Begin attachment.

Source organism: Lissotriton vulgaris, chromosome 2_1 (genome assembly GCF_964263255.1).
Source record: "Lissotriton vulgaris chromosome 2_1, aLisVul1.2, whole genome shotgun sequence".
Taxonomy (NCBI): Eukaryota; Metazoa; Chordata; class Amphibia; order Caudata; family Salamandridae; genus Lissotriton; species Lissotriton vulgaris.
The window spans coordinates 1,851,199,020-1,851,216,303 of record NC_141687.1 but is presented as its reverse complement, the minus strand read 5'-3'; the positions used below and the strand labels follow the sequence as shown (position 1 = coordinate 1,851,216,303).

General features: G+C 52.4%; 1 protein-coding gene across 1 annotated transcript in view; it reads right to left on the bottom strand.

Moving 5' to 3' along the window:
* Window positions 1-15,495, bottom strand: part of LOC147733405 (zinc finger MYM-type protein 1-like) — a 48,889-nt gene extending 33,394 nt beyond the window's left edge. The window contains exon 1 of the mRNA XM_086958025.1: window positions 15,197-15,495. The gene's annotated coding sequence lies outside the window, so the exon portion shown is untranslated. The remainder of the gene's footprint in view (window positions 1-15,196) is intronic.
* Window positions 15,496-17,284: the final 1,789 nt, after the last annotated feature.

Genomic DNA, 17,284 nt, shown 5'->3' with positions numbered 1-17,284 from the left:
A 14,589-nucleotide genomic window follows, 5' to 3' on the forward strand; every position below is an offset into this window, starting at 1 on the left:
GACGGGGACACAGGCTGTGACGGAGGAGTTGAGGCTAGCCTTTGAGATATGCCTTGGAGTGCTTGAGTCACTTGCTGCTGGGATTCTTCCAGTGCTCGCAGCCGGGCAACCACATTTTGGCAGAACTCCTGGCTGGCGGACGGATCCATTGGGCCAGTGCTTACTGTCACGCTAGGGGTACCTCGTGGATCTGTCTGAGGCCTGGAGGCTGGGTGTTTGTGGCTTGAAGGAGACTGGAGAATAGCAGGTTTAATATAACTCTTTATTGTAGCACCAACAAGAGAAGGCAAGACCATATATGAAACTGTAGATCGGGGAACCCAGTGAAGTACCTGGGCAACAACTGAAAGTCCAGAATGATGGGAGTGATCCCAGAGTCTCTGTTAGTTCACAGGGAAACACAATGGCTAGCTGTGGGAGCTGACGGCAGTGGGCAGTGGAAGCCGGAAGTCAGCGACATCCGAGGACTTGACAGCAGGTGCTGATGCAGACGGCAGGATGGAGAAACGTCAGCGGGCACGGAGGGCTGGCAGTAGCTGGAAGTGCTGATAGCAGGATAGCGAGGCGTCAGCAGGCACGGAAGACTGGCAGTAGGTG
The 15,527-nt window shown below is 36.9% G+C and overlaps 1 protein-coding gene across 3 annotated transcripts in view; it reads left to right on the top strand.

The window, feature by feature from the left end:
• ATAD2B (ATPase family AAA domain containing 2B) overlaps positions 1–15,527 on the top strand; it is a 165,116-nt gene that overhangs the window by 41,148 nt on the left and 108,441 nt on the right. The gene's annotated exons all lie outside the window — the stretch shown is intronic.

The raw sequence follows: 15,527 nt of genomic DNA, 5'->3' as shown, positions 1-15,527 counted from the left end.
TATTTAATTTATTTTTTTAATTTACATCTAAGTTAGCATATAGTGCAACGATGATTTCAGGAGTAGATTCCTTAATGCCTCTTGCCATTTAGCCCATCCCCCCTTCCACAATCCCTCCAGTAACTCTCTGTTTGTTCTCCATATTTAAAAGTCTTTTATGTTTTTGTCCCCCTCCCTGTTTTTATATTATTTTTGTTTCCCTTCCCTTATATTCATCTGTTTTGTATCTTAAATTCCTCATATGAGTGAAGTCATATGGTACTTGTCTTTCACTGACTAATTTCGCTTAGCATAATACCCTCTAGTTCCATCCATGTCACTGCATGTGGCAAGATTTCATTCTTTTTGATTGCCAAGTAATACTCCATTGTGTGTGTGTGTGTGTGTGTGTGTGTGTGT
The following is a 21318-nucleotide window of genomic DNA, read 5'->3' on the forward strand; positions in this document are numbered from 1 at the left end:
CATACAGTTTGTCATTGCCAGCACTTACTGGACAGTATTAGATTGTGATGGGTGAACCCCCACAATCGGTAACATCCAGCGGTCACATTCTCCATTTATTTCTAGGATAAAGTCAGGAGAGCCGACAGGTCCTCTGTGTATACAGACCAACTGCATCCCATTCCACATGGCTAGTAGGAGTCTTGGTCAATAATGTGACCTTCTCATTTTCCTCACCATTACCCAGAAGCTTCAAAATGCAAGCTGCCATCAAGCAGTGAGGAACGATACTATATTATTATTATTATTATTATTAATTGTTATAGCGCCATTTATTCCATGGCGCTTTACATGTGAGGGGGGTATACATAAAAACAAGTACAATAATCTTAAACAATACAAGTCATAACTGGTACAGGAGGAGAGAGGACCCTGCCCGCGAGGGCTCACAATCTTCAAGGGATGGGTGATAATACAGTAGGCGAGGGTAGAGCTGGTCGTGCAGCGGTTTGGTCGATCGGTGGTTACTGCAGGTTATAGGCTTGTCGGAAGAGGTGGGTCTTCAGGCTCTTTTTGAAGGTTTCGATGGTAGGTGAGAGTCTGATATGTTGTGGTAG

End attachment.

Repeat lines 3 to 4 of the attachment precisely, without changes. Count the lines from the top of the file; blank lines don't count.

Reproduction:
Taxonomy (NCBI): Eukaryota; Metazoa; Chordata; class Amphibia; order Caudata; family Salamandridae; genus Lissotriton; species Lissotriton vulgaris.
The window spans coordinates 1,851,199,020-1,851,216,303 of record NC_141687.1 but is presented as its reverse complement, the minus strand read 5'-3'; the positions used below and the strand labels follow the sequence as shown (position 1 = coordinate 1,851,216,303).